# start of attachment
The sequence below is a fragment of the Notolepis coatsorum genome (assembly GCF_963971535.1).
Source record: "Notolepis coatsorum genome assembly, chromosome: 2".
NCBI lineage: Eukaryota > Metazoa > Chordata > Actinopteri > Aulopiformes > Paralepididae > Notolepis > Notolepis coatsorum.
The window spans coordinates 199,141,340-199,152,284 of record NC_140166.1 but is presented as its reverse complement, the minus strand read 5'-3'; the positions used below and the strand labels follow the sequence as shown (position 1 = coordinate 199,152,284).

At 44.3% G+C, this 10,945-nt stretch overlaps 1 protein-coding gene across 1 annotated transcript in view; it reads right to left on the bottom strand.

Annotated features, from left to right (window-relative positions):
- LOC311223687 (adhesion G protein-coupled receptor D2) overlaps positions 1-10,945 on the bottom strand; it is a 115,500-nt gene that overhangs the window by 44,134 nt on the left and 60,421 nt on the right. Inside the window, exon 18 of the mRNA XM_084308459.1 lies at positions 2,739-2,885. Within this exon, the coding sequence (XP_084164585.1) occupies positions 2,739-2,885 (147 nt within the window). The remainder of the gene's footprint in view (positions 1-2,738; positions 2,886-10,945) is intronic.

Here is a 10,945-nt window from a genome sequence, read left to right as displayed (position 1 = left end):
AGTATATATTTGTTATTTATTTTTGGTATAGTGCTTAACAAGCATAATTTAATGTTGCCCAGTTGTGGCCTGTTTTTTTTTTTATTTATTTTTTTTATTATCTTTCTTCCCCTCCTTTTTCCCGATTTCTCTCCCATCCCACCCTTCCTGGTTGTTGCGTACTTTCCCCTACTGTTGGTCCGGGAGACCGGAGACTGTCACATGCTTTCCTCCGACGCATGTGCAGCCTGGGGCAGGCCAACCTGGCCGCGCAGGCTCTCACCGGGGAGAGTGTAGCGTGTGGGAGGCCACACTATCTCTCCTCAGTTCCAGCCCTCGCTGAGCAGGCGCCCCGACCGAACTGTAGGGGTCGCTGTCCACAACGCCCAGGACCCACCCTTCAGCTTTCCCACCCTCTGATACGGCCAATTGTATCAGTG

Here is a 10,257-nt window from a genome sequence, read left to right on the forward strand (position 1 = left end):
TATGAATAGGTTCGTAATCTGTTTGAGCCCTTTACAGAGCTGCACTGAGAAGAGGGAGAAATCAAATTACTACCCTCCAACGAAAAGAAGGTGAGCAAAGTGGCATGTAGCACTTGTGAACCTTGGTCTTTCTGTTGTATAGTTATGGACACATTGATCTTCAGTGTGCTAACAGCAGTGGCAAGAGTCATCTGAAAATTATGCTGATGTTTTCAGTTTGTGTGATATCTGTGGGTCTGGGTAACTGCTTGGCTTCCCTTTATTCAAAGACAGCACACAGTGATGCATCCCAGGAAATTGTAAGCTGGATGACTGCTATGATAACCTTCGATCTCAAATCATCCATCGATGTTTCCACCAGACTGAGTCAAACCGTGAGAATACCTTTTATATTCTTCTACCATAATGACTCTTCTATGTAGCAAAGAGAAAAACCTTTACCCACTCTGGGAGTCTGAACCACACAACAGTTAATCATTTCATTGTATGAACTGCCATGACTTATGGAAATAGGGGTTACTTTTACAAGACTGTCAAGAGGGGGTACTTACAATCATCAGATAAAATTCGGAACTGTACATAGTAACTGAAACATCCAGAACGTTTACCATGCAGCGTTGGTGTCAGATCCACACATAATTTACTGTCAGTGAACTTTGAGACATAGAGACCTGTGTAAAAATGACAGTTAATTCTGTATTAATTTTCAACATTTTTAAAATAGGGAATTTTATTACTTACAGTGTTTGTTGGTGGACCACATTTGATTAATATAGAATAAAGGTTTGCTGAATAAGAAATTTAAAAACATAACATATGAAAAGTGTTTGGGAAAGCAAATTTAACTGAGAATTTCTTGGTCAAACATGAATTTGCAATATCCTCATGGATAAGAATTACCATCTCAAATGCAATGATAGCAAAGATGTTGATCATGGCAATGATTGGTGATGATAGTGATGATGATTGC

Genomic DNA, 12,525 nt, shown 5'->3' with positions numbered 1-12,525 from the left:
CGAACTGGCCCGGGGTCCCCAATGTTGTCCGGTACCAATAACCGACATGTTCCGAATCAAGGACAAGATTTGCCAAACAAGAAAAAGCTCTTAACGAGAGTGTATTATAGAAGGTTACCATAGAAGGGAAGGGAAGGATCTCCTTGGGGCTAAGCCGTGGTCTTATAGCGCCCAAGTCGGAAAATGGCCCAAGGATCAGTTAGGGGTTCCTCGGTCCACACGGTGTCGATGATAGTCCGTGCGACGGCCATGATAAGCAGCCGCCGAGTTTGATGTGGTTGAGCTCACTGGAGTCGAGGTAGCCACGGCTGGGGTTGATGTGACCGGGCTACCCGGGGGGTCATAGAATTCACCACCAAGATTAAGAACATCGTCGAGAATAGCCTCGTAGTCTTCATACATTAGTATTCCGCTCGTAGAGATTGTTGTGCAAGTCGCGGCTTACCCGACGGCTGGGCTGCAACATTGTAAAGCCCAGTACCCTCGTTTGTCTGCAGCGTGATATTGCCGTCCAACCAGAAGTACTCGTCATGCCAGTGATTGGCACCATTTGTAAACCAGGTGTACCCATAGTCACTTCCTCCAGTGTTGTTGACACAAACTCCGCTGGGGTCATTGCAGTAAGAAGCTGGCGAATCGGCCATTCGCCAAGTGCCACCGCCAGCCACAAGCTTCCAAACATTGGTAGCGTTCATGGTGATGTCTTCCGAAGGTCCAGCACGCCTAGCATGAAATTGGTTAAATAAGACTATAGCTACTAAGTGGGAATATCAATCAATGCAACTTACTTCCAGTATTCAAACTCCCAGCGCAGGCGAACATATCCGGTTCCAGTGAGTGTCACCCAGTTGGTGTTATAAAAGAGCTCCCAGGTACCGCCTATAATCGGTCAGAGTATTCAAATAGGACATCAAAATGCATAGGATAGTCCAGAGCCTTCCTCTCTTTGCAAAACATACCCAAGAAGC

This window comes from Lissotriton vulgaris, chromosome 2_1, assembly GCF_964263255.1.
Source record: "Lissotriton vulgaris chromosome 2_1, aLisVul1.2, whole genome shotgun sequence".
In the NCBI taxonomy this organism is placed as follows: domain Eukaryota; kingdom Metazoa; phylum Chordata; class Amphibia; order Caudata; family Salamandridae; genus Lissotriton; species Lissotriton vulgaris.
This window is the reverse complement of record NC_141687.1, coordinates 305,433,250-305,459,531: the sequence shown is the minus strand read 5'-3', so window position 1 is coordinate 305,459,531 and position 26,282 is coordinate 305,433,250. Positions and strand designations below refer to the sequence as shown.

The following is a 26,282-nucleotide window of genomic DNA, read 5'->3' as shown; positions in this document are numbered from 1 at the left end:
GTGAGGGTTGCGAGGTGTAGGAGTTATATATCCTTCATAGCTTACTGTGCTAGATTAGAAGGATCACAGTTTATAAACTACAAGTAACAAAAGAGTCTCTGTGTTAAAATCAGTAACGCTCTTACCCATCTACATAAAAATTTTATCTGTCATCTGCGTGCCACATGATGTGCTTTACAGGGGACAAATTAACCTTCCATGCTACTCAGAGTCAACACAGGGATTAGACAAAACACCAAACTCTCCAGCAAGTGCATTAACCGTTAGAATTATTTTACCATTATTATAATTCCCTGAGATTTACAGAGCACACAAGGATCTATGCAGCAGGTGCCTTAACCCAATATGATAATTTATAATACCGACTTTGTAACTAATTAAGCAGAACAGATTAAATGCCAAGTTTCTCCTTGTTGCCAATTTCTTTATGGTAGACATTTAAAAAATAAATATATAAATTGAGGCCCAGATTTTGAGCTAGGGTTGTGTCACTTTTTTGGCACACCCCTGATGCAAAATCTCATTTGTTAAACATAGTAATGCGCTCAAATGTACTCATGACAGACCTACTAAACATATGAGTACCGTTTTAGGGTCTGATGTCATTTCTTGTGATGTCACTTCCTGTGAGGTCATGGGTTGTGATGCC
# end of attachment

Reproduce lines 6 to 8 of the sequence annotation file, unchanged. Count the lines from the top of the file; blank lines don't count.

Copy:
Annotated features, from left to right (window-relative positions):
- LOC311223687 (adhesion G protein-coupled receptor D2) overlaps positions 1-10,945 on the bottom strand; it is a 115,500-nt gene that overhangs the window by 44,134 nt on the left and 60,421 nt on the right. Inside the window, exon 18 of the mRNA XM_084308459.1 lies at positions 2,739-2,885. Within this exon, the coding sequence (XP_084164585.1) occupies positions 2,739-2,885 (147 nt within the window). The remainder of the gene's footprint in view (positions 1-2,738; positions 2,886-10,945) is intronic.

Here is a 10,945-nt window from a genome sequence, read left to right as displayed (position 1 = left end):